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Control of sward conditions and apparent utilization of energy in the buffer grazing system

Grass & Forage Science 42(3): 283-296
Control of sward conditions and apparent utilization of energy in the buffer grazing system
Experiments were carried out over four years to develop a system of buffer grazing. Groups of 16 cattle were set stocked with or without buffer areas formed by witholding a proportion of the grazing area by electric fence. It was found that buffers should be grazed if sward height, measured by rising plate meter, was reduced below 5 cm, or otherwise cut for silage. Increasing the area of the buffer reduced cattle gains but increased silage yield and sward quality, and the best compromise over 4 years was a buffer area of 25-30% of the initial grazing area. Buffer treatments gave higher UME and financial output than controls, due to the value of silage from the buffers and to the higher nitrogen inputs which were successfully managed under buffer grazing. The higher outputs over 4 years were also associated with lower viability and therefore lower levels of risk, resulting from a number of compensating processes at sward and animal level. There was no indication that grazed UME was higher on buffer treatments at a given level of nitrogen, suggesting that any increased grazing efficiency must be offset by other disadvantages when comparing intensive with lax defoliation regimes. The results suggest that there is considerable stability in grazing systems which may frustrate attempts to improve their biological efficiency, although there is some scope for manipulating the seasonal pattern of land use and animal performance.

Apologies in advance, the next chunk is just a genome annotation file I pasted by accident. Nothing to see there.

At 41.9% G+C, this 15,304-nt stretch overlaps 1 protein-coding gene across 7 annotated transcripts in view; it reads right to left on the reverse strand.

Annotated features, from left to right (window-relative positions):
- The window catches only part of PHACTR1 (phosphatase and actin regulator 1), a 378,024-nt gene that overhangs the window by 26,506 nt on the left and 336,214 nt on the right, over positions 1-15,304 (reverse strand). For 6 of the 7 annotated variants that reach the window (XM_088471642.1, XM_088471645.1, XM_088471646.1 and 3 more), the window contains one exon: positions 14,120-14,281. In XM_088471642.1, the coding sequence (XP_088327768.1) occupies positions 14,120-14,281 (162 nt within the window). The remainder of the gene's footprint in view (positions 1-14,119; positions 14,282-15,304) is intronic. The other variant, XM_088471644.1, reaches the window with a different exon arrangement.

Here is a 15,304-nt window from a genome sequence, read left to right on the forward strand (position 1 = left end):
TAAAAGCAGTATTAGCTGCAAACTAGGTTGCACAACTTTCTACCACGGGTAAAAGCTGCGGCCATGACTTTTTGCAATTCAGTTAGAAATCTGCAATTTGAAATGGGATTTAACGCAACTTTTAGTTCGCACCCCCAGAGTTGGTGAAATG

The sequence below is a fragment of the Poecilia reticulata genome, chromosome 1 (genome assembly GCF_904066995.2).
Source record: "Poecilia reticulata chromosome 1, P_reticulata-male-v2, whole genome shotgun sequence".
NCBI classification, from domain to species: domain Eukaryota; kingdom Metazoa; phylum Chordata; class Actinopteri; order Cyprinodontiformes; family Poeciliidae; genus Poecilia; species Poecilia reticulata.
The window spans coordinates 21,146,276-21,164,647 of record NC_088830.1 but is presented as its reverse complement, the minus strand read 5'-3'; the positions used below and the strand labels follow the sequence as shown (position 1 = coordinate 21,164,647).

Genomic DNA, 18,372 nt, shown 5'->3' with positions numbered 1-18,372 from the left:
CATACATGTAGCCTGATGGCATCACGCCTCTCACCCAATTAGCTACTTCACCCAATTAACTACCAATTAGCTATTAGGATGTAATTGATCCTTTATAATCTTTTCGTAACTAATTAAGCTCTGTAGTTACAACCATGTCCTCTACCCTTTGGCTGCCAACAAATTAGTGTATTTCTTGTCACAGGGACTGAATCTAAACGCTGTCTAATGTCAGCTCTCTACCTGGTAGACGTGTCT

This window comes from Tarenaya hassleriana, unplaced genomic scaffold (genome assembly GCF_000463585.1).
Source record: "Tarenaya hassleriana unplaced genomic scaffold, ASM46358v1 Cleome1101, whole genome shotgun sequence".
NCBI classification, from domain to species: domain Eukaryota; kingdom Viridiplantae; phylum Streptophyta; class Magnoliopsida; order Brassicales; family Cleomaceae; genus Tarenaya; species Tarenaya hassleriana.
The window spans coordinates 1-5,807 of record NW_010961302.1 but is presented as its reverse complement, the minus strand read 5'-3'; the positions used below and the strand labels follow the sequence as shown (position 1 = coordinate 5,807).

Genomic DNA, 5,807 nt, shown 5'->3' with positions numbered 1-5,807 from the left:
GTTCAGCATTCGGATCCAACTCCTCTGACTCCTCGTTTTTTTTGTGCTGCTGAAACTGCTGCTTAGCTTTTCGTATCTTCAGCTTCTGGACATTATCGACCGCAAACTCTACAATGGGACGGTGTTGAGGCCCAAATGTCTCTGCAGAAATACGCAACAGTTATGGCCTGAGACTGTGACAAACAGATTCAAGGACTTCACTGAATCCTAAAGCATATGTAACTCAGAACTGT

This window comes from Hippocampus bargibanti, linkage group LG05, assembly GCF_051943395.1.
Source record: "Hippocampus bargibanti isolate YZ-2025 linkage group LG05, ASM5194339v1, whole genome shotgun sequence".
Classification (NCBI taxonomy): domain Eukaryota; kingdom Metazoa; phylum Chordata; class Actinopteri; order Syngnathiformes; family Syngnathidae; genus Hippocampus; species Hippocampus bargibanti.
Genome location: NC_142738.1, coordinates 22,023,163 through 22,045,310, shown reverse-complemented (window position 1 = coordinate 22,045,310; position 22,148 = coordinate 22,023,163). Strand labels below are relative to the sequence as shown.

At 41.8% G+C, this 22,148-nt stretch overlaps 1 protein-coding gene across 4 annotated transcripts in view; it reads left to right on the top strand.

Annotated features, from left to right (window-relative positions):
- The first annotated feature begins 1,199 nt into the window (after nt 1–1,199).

Accession: 001554783

DOI: 10.1111/j.1365-2494.1987.tb02117.x

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